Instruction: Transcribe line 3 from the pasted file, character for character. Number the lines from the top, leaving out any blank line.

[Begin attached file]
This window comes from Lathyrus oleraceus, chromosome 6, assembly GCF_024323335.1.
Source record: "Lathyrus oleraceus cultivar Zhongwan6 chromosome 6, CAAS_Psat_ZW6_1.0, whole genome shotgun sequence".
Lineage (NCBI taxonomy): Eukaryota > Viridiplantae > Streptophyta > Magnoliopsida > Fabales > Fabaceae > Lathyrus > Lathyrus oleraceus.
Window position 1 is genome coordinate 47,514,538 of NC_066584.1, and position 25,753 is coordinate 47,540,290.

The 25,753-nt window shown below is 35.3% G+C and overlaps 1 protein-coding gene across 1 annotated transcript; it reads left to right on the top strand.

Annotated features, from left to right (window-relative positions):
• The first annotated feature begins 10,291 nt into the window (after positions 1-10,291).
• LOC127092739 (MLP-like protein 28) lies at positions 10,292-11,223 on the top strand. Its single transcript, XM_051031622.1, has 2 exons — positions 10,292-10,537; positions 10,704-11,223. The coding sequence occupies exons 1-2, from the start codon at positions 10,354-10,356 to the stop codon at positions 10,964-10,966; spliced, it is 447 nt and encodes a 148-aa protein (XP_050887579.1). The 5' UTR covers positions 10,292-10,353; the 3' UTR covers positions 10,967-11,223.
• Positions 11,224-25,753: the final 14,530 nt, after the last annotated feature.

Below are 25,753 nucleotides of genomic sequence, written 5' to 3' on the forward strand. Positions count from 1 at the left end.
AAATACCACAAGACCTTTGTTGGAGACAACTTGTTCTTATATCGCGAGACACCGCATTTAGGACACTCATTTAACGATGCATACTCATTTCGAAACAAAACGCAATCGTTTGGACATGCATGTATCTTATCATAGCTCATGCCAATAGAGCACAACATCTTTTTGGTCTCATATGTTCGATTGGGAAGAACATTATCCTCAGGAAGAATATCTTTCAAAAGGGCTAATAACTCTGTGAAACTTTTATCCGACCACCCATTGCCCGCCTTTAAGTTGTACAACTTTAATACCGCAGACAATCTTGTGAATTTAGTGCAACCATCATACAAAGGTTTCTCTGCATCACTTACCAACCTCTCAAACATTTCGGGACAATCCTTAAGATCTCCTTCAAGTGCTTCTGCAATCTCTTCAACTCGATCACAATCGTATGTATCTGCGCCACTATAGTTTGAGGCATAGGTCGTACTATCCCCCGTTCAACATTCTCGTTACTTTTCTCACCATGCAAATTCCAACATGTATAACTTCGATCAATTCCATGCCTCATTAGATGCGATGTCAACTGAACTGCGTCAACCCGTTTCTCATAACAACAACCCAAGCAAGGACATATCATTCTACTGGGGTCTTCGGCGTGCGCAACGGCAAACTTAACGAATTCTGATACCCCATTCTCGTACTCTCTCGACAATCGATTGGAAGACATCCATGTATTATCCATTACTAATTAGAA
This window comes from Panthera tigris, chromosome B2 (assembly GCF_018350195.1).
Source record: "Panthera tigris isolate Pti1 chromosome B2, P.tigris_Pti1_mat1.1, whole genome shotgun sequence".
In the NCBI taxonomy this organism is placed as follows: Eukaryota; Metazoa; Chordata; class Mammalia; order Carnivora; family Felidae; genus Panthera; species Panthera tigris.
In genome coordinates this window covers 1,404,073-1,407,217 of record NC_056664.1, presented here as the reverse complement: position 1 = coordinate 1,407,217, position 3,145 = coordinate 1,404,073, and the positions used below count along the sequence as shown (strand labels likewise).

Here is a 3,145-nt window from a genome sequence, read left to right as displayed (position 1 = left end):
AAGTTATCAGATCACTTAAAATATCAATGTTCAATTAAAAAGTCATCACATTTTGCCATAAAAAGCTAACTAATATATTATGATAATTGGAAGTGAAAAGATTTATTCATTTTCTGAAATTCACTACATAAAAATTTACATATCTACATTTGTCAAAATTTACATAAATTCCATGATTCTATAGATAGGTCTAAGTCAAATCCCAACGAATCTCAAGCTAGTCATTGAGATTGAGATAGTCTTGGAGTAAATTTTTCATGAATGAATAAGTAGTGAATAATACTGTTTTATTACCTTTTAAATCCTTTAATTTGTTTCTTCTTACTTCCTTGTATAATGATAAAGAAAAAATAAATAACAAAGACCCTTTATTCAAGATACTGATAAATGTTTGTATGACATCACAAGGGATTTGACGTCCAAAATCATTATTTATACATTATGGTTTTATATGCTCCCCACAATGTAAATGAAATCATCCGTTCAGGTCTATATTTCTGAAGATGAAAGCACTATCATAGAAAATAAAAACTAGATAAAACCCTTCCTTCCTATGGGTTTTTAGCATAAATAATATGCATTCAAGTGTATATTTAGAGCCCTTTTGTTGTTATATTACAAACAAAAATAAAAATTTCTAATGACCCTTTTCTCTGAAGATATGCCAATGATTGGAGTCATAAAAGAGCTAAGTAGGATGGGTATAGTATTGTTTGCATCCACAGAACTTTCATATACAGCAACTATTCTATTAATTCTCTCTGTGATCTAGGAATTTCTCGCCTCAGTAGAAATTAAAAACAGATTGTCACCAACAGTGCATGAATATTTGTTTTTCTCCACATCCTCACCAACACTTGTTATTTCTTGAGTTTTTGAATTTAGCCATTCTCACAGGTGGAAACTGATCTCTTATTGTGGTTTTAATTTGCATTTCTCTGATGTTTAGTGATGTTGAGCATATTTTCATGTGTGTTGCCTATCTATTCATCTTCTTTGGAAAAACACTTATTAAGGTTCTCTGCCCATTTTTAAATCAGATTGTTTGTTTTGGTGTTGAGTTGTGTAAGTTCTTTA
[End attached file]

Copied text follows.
Lineage (NCBI taxonomy): Eukaryota > Viridiplantae > Streptophyta > Magnoliopsida > Fabales > Fabaceae > Lathyrus > Lathyrus oleraceus.